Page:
The Rapid Intervention Reality of Your Department

The first four installments of this series described preliminary items that must be understood to have a successful rapid intervention team (RIT) on the fireground. Posing the question “What is the true rapid intervention capability for your fire...


The first four installments of this series described preliminary items that must be understood to have a successful rapid intervention team (RIT) on the fireground. Posing the question “What is the true rapid intervention capability for your fire department?” and using National Fire Protection...


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The first four installments of this series described preliminary items that must be understood to have a successful rapid intervention team (RIT) on the fireground. Posing the question “What is the true rapid intervention capability for your fire department?” and using National Fire Protection Association (NFPA) 1407, Standard for Training Fire Service Rapid Intervention Crews, as a guide, 18 points have been identified that can be used as minimum benchmarks in evaluating your department’s capabilities. The first 11 points were discussed in previous installments. The remaining seven points further deal with specific skills that should be essential for all firefighters functioning in the role of the RIT on the fireground.

Point 12 – Our department members have practiced and are skilled at moving firefighters over and around obstacles, including stairs.

Rescuing a downed firefighter can become extensive and may involve multiple decisions and choices as related to techniques that will be necessary in removing the firefighter from the hazard area. Often, these operations will take place under severe conditions that can include the inability to stand up due to high heat, limited or zero visibility and working in restricted or confined areas. The conditions present as well as the weight of the downed firefighter will dictate the methods used in removal. A 180-pound firefighter may weigh well over 300 pounds with turnout gear, self-contained breathing apparatus (SCBA) and water from firefighting operations absorbed into the gear.

Many of the difficulties experienced in moving a downed firefighter result from the gear that we wear. Limited “grab points,” bulkiness and entanglement points are just a few. Moving a downed firefighter is different from trying to move a civilian. We will not know how to mitigate these issues unless we have been exposed to them and have trained on overcoming them.

Point 13 – The members of our fire department have trained on and are proficient at enlarging existing openings in structures as well as forcible-entry techniques.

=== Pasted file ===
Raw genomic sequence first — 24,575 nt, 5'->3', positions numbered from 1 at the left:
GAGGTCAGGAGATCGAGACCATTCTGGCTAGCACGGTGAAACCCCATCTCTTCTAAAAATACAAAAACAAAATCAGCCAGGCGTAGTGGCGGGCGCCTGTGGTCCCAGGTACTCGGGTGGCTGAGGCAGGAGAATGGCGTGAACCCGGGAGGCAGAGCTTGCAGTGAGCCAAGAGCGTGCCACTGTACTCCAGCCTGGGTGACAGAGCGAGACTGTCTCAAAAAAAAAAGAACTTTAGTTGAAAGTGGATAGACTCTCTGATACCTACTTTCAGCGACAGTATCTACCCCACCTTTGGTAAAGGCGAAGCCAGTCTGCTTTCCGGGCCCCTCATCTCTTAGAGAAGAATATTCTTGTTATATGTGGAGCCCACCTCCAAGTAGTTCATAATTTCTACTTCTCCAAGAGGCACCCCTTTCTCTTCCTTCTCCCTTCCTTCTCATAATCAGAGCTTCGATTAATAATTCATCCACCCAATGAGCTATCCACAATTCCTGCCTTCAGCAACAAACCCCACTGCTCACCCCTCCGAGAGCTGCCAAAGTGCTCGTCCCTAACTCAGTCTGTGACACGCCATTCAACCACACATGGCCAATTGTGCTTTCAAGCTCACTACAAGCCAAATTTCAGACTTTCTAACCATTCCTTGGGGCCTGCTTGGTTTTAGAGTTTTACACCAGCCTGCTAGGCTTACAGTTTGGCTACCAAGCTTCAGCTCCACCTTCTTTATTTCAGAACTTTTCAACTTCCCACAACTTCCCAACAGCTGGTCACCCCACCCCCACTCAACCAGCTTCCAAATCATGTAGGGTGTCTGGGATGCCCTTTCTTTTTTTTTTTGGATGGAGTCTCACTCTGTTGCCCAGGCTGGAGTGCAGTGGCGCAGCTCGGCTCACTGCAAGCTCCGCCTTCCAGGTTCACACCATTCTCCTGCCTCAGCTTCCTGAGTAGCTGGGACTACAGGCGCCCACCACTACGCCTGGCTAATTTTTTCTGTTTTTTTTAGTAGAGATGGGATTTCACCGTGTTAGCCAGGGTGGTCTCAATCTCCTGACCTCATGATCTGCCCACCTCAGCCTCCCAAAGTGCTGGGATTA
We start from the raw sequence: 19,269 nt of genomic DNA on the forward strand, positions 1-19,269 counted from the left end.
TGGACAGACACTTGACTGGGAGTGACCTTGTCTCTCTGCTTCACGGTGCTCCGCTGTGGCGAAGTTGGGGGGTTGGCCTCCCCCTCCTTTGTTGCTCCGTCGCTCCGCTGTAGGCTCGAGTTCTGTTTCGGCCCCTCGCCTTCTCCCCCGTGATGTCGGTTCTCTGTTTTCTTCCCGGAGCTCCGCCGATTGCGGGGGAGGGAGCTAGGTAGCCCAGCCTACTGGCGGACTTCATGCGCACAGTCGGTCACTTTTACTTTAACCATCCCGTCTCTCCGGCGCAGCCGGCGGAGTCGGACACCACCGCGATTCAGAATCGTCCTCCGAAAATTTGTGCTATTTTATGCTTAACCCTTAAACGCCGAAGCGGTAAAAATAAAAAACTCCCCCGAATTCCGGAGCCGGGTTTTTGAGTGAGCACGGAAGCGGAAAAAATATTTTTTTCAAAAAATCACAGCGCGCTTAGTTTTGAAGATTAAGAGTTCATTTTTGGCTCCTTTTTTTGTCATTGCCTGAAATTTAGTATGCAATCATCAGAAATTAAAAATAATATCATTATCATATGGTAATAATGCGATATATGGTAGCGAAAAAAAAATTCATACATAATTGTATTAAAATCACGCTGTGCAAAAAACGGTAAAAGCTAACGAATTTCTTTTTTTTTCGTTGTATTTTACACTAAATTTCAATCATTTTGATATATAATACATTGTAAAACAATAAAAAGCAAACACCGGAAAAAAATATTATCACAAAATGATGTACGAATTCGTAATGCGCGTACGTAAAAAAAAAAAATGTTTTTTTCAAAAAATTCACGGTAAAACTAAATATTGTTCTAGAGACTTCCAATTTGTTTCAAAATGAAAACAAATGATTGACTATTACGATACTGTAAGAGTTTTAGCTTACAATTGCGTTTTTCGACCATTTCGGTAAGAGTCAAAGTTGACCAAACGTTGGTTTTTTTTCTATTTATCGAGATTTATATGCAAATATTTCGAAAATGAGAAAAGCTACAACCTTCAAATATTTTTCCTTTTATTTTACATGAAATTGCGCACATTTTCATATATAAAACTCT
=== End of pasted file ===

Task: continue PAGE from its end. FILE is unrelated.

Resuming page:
Conventional methods of removal may not be the quickest or easiest in all circumstances. Enlarging openings can create an entry or egress point to retrieve a downed firefighter. Making windows into doors is a simple procedure on wood-frame structures and can be accomplished in less than 30 seconds with three cuts, provided firefighters are familiar with the technique and skilled in using basic tools (Figure 1). Enlarging openings also equals forcible entry – removal of objects such as doors, burglar bars, plywood covering windows or anything else that impedes the egress of firefighters must be able to be performed by RIT members.

Point 14 – Our firefighters are trained to remove trapped firefighters from constricted spaces and out windows.

When it comes to removing a downed firefighter, the most appropriate action to take due to conditions may be to use a window in the immediate area. A task such as this can prove to be very challenging if not trained on or practiced regularly. It is important to remember that the safest way to remove a downed firefighter from an upper level of a building is by using a staircase, if at all feasible, but firefighters may be forced to use windows for removal for a variety of reasons. The route taken into the structure may have been altered or changed during the course of operations by collapse; deteriorating fire conditions, an SCBA malfunction, air-supply issue and disorientation can all be factors that will dictate the need.

Can your department members successfully get a downed firefighter up and over a windowsill to facilitate removal? Numerous techniques have been developed to accomplish this. Extreme circumstances such as being faced with a 22-inch window 42 inches off the floor with only a 28-inch width of space to work within such as faced by Denver, CO, firefighters when Mark Langvardt was trapped is an example of what unbelievable challenges can surface (Figure 2). If we train and can function under those types of circumstances, then we can apply the same principles or methods to be successful when all of those extreme conditions are not present.

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